How Do I Contest a Will?

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Wills often go through probate, which is the legal process for settling an estate. The rules are different for every state, so check with an attorney or your local county office to learn more.

Money can bring out the worst in people. As a potential beneficiary to a will, there may come a time where find yourself in disagreement or even bewilderment at the manner in which the property is being distributed. You may suspect foul play and even consider contesting the will. However, to be successful in a will contest, it’s essential that you have a valid legal basis for challenging the will, and evidence to backup any allegations.

Among the most frequently cited arguments for will contests are:

  1. Lack of mental capacity: If the individual who drafted the will was not in a sound state of mind during its creation, the validity of the will can be challenged. A ‘sound mind’ in this context means the testator’s understanding of their assets, their natural heirs, and the implications of their bequests.
  2. Fraud, undue influence, or forgery: In some cases, individuals may be misled into signing a will, pressured under distressing conditions, or even have their signature counterfeited.
  3. Existence of multiple wills: When multiple wills exist, the most recent is usually accepted by courts as the valid document. However, those created just prior to the testator’s death may be disputed due to potential undue influence, lack of mental capacity, or other reasons.
  4. Non-compliance with state requirements: Every state has particular requirements regarding what a will should contain, how it should be signed, and the minimum number of required witnesses. A failure to adhere to these conditions may render the will invalid.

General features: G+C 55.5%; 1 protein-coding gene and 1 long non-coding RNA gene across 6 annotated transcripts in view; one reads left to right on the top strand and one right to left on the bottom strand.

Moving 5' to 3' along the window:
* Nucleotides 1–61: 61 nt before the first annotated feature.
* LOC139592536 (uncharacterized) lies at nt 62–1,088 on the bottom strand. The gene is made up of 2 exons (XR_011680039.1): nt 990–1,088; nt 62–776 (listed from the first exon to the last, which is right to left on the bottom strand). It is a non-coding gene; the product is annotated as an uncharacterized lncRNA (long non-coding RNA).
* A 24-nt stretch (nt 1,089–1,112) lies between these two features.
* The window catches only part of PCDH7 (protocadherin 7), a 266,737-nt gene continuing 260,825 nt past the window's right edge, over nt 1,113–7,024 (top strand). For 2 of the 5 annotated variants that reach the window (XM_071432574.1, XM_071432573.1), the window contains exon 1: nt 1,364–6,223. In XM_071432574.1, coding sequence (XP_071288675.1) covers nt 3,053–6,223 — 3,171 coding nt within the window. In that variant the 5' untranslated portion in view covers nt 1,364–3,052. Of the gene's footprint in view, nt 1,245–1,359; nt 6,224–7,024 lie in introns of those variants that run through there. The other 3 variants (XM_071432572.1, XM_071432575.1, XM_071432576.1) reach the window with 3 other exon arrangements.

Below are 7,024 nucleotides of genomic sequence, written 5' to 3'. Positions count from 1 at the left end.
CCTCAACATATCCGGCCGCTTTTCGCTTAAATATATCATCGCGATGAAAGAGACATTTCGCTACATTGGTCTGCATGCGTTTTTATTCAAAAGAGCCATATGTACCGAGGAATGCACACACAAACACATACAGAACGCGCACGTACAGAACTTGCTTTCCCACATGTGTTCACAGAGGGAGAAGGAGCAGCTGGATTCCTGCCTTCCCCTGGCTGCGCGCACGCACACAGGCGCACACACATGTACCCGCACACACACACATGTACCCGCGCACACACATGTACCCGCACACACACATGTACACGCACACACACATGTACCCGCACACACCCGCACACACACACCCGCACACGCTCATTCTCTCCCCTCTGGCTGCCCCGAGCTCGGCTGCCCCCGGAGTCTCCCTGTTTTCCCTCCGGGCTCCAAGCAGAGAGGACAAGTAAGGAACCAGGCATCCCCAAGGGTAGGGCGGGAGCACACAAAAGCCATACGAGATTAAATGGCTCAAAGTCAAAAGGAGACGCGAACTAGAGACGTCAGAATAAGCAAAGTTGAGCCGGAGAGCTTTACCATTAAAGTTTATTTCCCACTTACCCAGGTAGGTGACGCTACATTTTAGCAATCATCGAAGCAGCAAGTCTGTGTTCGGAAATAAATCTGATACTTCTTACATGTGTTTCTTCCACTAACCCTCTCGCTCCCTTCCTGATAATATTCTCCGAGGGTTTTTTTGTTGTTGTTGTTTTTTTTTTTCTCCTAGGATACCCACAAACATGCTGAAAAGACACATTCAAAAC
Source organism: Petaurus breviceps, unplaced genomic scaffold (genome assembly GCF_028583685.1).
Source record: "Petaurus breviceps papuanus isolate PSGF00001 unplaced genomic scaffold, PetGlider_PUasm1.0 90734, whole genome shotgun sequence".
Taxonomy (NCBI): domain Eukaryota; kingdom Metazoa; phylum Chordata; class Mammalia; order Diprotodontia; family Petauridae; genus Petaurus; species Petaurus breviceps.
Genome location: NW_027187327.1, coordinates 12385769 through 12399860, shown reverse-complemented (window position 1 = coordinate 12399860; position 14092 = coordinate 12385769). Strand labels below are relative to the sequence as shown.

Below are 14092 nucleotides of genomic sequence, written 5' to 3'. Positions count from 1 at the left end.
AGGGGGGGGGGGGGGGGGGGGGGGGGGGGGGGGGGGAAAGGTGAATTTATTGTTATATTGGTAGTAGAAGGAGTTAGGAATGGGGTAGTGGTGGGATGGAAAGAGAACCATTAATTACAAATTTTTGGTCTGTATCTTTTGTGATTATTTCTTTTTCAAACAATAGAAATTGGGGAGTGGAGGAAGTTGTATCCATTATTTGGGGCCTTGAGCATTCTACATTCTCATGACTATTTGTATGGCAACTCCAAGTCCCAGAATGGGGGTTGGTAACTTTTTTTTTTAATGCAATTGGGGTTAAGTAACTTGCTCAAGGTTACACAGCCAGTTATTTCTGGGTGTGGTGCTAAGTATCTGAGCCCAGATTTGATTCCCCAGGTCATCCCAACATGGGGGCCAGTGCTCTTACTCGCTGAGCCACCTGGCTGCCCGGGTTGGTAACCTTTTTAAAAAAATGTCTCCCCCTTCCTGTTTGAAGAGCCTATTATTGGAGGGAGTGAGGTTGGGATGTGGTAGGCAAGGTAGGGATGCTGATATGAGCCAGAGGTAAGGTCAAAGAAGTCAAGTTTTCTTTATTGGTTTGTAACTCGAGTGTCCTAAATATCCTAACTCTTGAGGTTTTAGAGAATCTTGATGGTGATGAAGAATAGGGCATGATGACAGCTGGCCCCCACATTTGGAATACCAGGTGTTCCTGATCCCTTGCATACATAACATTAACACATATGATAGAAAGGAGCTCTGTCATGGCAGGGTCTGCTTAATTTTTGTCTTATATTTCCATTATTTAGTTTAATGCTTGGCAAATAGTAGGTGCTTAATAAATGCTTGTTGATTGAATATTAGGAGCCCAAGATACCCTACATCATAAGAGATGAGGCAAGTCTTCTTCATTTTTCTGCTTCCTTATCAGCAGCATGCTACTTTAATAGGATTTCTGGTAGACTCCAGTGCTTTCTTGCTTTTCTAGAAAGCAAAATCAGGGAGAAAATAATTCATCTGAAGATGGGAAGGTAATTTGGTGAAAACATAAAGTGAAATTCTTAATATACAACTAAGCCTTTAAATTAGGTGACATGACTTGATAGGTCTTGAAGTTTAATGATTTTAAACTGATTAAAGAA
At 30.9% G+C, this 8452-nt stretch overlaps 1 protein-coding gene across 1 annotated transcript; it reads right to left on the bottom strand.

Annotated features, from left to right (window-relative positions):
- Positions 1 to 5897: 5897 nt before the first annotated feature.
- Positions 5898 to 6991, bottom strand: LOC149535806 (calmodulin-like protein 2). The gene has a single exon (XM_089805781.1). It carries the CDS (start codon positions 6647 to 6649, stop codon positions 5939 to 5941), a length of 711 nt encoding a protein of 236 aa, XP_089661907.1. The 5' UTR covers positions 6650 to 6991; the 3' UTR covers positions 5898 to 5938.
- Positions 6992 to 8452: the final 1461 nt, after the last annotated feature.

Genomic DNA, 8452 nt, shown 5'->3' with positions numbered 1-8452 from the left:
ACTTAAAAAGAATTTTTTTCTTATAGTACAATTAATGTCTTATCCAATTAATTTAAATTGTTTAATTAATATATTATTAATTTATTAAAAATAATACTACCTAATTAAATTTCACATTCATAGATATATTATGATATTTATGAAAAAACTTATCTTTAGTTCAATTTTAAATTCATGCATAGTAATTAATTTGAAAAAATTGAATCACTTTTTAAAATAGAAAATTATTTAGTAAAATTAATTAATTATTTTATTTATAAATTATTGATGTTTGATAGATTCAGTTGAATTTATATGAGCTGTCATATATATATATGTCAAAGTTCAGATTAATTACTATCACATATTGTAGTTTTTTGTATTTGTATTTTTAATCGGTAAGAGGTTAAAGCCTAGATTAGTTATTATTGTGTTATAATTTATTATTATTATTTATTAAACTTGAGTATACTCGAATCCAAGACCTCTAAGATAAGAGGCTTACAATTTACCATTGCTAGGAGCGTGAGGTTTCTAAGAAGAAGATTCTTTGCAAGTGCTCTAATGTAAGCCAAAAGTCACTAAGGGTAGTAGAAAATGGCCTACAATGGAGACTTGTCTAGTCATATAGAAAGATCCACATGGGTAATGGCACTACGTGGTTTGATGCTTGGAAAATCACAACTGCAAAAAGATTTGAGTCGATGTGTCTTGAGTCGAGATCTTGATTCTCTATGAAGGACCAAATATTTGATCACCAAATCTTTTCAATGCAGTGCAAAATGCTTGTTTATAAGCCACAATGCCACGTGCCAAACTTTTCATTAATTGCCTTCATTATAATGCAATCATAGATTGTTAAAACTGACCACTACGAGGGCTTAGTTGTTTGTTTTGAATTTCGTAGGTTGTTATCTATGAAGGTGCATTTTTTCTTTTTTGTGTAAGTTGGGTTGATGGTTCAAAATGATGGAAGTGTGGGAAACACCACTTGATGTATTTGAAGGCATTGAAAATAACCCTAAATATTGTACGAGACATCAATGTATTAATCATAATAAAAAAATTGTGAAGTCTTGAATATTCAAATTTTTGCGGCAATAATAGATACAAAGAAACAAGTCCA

Another issue to consider is whether you have legal “standing” to contest a will. To have standing, you must satisfy one of the following conditions:

  • You are named as a beneficiary in an earlier will
  • You are designated as a beneficiary in the current will
  • You are a beneficiary of a later will made after the one being disputed
  • In the absence of a will, you would be an heir under the state’s intestacy laws

If you’re in this situation, you should contact a probate attorney. They will work with you to prepare and file a petition in the state probate court overseeing the estate. This notifies the probate court and the estate your intention to contest the will. If no resolution is reached, the case proceeds to court, and you will present your argument as to why the will should be amended. The final decision rests with the court.

If you or a loved one needs assistance with elder law, probate or estate planning issues, do not hesitate to BOOK A CALL using our calendar. We are here to help.